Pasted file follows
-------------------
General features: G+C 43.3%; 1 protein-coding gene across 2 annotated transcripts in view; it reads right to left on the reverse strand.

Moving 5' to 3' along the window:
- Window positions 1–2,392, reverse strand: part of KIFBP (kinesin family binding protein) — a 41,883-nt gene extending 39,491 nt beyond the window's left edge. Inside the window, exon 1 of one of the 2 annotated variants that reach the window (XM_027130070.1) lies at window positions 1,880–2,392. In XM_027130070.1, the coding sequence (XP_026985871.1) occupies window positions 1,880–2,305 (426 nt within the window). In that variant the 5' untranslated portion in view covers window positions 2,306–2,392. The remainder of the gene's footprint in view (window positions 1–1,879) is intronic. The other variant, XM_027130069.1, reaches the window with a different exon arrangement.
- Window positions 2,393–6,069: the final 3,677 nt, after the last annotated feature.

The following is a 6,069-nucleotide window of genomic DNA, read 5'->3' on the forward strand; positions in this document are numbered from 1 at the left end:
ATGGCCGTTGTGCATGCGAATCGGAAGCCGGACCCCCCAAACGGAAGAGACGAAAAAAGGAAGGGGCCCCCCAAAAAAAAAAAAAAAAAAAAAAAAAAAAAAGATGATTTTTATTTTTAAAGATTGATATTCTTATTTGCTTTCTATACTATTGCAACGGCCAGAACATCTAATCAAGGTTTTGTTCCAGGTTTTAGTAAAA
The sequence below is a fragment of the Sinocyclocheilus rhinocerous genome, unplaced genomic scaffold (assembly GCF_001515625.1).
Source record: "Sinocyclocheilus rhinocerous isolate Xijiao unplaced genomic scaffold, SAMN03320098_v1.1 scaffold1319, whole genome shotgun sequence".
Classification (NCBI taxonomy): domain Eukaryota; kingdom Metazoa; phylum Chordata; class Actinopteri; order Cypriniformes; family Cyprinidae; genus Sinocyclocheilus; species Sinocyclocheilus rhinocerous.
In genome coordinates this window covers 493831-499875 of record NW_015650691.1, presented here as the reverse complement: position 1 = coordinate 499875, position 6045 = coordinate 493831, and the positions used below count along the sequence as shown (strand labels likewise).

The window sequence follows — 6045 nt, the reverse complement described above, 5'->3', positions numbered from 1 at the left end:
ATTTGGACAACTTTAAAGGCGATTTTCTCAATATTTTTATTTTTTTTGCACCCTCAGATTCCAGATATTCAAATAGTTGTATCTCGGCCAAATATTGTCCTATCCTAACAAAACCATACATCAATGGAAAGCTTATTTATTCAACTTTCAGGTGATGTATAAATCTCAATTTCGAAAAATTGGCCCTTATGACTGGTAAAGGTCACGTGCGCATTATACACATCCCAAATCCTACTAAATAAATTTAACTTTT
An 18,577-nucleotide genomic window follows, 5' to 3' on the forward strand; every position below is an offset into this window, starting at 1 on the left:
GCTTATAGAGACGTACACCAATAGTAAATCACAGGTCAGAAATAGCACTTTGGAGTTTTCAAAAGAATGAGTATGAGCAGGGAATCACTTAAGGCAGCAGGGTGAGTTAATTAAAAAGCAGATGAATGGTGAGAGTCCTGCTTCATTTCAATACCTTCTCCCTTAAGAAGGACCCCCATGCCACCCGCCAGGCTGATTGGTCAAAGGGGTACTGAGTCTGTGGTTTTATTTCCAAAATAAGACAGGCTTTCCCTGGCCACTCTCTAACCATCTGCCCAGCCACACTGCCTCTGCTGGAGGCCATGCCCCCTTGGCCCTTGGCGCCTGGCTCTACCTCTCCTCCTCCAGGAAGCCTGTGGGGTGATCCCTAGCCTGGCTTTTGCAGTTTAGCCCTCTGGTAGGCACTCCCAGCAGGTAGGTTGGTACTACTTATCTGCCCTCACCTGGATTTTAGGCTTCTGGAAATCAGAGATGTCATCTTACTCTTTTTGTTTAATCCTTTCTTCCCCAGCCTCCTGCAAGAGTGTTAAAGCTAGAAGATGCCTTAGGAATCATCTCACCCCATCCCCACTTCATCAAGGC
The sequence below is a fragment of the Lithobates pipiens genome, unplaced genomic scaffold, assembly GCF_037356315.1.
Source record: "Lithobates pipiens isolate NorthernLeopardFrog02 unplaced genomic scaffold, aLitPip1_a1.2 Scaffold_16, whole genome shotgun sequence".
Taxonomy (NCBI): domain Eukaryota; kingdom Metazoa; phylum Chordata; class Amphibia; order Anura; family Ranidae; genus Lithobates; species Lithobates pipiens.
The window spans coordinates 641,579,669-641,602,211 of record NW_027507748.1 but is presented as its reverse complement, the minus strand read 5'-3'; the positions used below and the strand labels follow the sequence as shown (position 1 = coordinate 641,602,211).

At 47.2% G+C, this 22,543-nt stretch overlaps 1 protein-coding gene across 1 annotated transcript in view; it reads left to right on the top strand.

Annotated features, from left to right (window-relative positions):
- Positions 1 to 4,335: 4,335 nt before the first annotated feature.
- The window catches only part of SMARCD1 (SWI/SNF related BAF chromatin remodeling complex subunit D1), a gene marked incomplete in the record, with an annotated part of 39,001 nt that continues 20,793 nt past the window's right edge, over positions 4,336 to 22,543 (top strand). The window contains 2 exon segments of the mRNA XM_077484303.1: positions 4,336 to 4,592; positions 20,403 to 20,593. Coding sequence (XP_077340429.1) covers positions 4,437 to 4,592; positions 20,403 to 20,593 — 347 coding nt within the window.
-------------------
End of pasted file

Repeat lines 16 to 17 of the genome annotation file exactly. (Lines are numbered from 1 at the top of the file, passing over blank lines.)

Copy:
Source record: "Lithobates pipiens isolate NorthernLeopardFrog02 unplaced genomic scaffold, aLitPip1_a1.2 Scaffold_16, whole genome shotgun sequence".
Taxonomy (NCBI): domain Eukaryota; kingdom Metazoa; phylum Chordata; class Amphibia; order Anura; family Ranidae; genus Lithobates; species Lithobates pipiens.